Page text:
Now, with the exception of it being open-ended (and hence why I included this important point within my definition), please explain to me what characteristic of equity is incongruous with a call option?

You have also outdone yourself with your comment about "investors not caring about EV". Up until that point, I just thought that you were misunderstanding what I have written but now I am seriously worried for the people that you "advise".

And finally, just to be clear on what you wrote in your final paragraph. Can you confirm that you are saying that you would give no consideration to actual price of the house when deciding whether to buy, only how you would finance it? Because that is how it reads. And if the answer is "no", then what you are saying is that you agree with me - once you get your head around it.

Sep 18, 2014
John Mack:

Ivan,
Can you confirm that you are saying that you would give no consideration to actual price of the house when deciding whether to buy, only how you would finance it?

No. You suggested that we take purchase of a house as an example - so writing above, I assumed that the decision to buy has already been taken (i.e. various factors like location, condition, price and many others were already considered beforehand). Definitely, all these things are important.

Sep 18, 2014

John Mack is correct.

Nb: It is not a used valuation technique in practice. However, one with a general education in finance should have seen this concept of valuation of equity using an option perspective.

Here's a quick link I found online for some intuition:
http://pages.stern.nyu.edu/~adamodar/New_Home_Page...

Sep 18, 2014

While equity can be viewed as a call option, I think the original statement is slightly off. Equity is a call option on the assets (with debt being the strike price) not the enterprise value.

Sep 18, 2014

my dick is huge, highly levered. so don't talk to me in a negative tone either.... just throwing that out there

Sep 18, 2014

Even if the company is a going concern, equity is not a call option for all future profits. Equity holders will only get the portion of the profits after debt holders get paid (interest).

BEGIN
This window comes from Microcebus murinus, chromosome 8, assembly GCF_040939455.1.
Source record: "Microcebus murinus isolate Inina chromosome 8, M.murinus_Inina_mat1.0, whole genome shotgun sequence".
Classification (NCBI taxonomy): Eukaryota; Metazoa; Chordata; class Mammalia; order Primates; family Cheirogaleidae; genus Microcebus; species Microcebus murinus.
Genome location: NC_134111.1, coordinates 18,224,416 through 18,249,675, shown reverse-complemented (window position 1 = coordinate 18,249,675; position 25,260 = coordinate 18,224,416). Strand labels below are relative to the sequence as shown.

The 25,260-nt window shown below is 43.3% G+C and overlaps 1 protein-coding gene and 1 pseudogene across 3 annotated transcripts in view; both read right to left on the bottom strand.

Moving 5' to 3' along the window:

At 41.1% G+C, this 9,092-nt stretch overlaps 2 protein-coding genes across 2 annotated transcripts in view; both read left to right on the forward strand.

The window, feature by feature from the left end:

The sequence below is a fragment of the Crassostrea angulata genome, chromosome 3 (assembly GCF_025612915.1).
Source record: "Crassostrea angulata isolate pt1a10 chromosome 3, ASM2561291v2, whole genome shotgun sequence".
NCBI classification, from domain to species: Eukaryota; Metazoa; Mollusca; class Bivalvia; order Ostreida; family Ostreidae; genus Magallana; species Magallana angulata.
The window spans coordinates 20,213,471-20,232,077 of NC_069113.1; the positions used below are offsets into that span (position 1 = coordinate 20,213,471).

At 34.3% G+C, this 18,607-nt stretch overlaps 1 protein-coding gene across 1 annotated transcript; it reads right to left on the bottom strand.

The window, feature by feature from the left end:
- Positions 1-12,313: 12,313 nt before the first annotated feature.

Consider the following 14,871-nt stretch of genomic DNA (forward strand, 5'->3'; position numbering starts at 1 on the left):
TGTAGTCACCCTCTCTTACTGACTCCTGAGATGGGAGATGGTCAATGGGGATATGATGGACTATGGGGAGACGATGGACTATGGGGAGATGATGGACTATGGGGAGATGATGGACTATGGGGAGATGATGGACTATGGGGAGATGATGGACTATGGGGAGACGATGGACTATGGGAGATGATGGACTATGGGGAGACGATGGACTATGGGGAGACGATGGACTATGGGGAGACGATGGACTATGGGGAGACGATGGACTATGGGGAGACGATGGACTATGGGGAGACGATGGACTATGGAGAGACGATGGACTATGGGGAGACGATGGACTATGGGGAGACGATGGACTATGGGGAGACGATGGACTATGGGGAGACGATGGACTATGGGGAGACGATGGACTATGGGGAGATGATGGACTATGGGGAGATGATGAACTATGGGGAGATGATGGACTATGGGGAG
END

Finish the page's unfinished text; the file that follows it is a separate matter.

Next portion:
Sep 18, 2014

John Mack's spot on.

Ivan - It's better to keep your mouth closed and let people think you are an idiot, than open it and remove all doubt - Mark Twain

Sep 18, 2014

but John Mack has made a well-reasoned argument here.

Sep 18, 2014

What is funny, is that Mack says equty value (i.e. stocks) is a call option, while call option is a derivative financial instrument. One of the distinguishing features of any derivate fnancial instrument is that it is NOT a valuable security. stocks, on the contrary, are valuable securities by definition, and as such, they may not be considered a derivative instrument (though, of course, they may be an underlying to a call option).

Sep 18, 2014
Ivan:

What is funny, is that Mack says equty value (i.e. stocks) is a call option, while call option is a derivative financial instrument. One of the distinguishing features of any derivate fnancial instrument is that it is NOT a valuable security. stocks, on the contrary, are valuable securities by definition, and as such, they may not be considered a derivative instrument (though, of course, they may be an underlying to a call option).

That's not funny. Nor is it relevant.

Sep 18, 2014

He could not be more vague with his statements, and simply asks questions or disagrees without giving any substantial argument.

Sep 18, 2014

you get the cash, but also the obligation to pay that cash back in the future including interest payments. The intrinsic value of your shares will only rise if you can use that cash for activities that yield a higher return than the yield on your debt.

    • 1
Sep 18, 2014

Just look at your formula. If you are saying Market Cap includes cash in some way, then, based off your formula, EV - Debt + Cash = Market Cap. If you raise $100 in cash from debt, then debt goes up by $100 and cash goes up by $100. If you plug that into your formula, you get a net effect of $0 because - $100 debt + $100 cash = 0.

Now this is going in deeper, but your EV does change when you issue more debt because higher debt increases interest expense, lowering free cash flow, and increases debt/cap and changes your discount rate (WACC). So, market cap actually does change when you raise cash from debt, but not in the way you're thinking of it.

Sep 18, 2014

thank you guys- much appreciated.

Sep 18, 2014

Debt doesn't add value to a business (outside use as a tax shield - but this doesn't increase the value of the operations)

Sep 18, 2014

why is it included in enterprise value?

Sep 18, 2014